The higher velocity means a dilute phase system is not ideal for fragile or sheer-sensitive products, which can break,  coat up and potentially plug the line.

Dense Phase Pneumatic Conveying

For conveying fragile or sheer sensitive products, a dense phase system is the better choice. These systems are designed to operate at low velocities to minimize product breakage and sheering.  Dense phase uses a pulse of product pushed by a pulse of air, then another pulse of product followed by a pulse of air.  This requires the feeding systems to be precisely calculated, timed and designed. Particle size, density and length or run all factor into the ratio of product to air.  There are equipment manufacturers that specialize in designing, building and installing dense phase systems.

What are 10 of the biggest challenges in system design and scoping?

Over the years we’ve consulted on dozens of pneumatic conveying systems and seen project leaders make every possible mistake. Here are some of the most common, along with a few specific suggestions for how to avoid them on your project.

  1. Pressure Drop Miscalculation – One of biggest challenges with these systems is properly calculating the pressure drop over the length of the line. There are lots of variables here, including pipe size, line layout, product density and particle size, to name a few. There’s software available to calculate pressure drop, and it’s a wise investment, because pressure drop problems can have a domino effect on the entire system.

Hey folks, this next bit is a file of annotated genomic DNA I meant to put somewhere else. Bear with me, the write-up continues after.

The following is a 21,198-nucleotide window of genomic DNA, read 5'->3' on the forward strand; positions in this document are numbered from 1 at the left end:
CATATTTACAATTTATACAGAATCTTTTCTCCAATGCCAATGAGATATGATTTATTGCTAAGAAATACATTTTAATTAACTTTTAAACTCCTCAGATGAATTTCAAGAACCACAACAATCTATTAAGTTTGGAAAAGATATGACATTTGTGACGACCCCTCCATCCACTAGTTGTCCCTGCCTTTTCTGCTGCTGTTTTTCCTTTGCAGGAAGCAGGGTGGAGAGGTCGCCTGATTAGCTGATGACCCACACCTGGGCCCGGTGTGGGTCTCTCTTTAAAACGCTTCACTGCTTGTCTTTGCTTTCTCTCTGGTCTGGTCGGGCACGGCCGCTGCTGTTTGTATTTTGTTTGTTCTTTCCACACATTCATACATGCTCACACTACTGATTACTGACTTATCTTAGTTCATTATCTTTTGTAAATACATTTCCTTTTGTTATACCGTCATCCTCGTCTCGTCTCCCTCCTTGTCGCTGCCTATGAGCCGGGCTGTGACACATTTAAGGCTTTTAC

2. Low Pick-up Velocity - Remember that there is a pressure gradient across the conveying system.   the air velocity at one end may be 4000 ft/min and 9000 ft/min at the other.  If you don’t account for the pressure drop through the system, often the pick-up velocity will not be high enough to fluidize the product and the pick-up will plug.
  3. Underestimating Flow Rate – A common mistake in feeding systems is designing them for an average flow rate. Production rates can vary, and you want your system to function at peak flow. Designing for average flow will put you at a disadvantage when you need the system to perform at the high end, and you may end up plugging up the blow line. So be sure to design for peak capacity.
  4. Poor Piping Design – Poor piping design can lead to a host of problems. If particle size is important to your process or breakage is a concern, incorporate wide-sweep elbows in your system design. They’re gentler on the product and create fewer trouble spots.  Elbows that are too close together can be a plugging concern. If the pipe is sized too small, it will incur a high pressure drop.